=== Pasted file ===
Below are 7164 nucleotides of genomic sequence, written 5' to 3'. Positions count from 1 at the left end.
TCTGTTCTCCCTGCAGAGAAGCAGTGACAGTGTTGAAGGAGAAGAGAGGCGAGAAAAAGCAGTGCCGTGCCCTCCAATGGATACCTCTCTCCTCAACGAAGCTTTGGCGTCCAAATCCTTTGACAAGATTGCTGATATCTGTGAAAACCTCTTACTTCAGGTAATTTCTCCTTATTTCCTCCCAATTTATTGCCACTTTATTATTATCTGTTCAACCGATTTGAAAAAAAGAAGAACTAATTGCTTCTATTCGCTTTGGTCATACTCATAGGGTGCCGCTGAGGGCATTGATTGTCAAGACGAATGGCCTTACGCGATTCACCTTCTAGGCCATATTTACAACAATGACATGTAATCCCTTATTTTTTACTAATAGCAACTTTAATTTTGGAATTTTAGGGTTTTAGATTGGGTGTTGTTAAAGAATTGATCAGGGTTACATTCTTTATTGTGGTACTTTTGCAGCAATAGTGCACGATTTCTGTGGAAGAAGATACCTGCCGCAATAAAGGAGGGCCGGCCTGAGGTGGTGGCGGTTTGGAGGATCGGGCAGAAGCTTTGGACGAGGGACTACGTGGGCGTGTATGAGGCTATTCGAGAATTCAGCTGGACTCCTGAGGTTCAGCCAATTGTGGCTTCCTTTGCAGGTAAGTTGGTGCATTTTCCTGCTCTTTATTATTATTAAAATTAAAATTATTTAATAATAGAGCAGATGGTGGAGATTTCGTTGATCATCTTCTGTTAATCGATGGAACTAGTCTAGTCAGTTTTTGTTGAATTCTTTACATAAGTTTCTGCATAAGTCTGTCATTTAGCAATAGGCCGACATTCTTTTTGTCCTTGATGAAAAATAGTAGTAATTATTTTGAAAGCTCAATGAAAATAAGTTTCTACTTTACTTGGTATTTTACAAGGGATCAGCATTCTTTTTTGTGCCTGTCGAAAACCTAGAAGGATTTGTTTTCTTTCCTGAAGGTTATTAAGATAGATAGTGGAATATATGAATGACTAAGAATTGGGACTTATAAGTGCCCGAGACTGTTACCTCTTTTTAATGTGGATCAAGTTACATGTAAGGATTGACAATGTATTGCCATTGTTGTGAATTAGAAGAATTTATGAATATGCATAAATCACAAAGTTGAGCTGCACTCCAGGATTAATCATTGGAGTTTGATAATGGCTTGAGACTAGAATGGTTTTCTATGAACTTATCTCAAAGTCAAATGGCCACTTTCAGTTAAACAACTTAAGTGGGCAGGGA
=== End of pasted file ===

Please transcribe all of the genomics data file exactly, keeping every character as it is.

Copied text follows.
Below are 7164 nucleotides of genomic sequence, written 5' to 3'. Positions count from 1 at the left end.
TCTGTTCTCCCTGCAGAGAAGCAGTGACAGTGTTGAAGGAGAAGAGAGGCGAGAAAAAGCAGTGCCGTGCCCTCCAATGGATACCTCTCTCCTCAACGAAGCTTTGGCGTCCAAATCCTTTGACAAGATTGCTGATATCTGTGAAAACCTCTTACTTCAGGTAATTTCTCCTTATTTCCTCCCAATTTATTGCCACTTTATTATTATCTGTTCAACCGATTTGAAAAAAAGAAGAACTAATTGCTTCTATTCGCTTTGGTCATACTCATAGGGTGCCGCTGAGGGCATTGATTGTCAAGACGAATGGCCTTACGCGATTCACCTTCTAGGCCATATTTACAACAATGACATGTAATCCCTTATTTTTTACTAATAGCAACTTTAATTTTGGAATTTTAGGGTTTTAGATTGGGTGTTGTTAAAGAATTGATCAGGGTTACATTCTTTATTGTGGTACTTTTGCAGCAATAGTGCACGATTTCTGTGGAAGAAGATACCTGCCGCAATAAAGGAGGGCCGGCCTGAGGTGGTGGCGGTTTGGAGGATCGGGCAGAAGCTTTGGACGAGGGACTACGTGGGCGTGTATGAGGCTATTCGAGAATTCAGCTGGACTCCTGAGGTTCAGCCAATTGTGGCTTCCTTTGCAGGTAAGTTGGTGCATTTTCCTGCTCTTTATTATTATTAAAATTAAAATTATTTAATAATAGAGCAGATGGTGGAGATTTCGTTGATCATCTTCTGTTAATCGATGGAACTAGTCTAGTCAGTTTTTGTTGAATTCTTTACATAAGTTTCTGCATAAGTCTGTCATTTAGCAATAGGCCGACATTCTTTTTGTCCTTGATGAAAAATAGTAGTAATTATTTTGAAAGCTCAATGAAAATAAGTTTCTACTTTACTTGGTATTTTACAAGGGATCAGCATTCTTTTTTGTGCCTGTCGAAAACCTAGAAGGATTTGTTTTCTTTCCTGAAGGTTATTAAGATAGATAGTGGAATATATGAATGACTAAGAATTGGGACTTATAAGTGCCCGAGACTGTTACCTCTTTTTAATGTGGATCAAGTTACATGTAAGGATTGACAATGTATTGCCATTGTTGTGAATTAGAAGAATTTATGAATATGCATAAATCACAAAGTTGAGCTGCACTCCAGGATTAATCATTGGAGTTTGATAATGGCTTGAGACTAGAATGGTTTTCTATGAACTTATCTCAAAGTCAAATGGCCACTTTCAGTTAAACAACTTAAGTGGGCAGGGA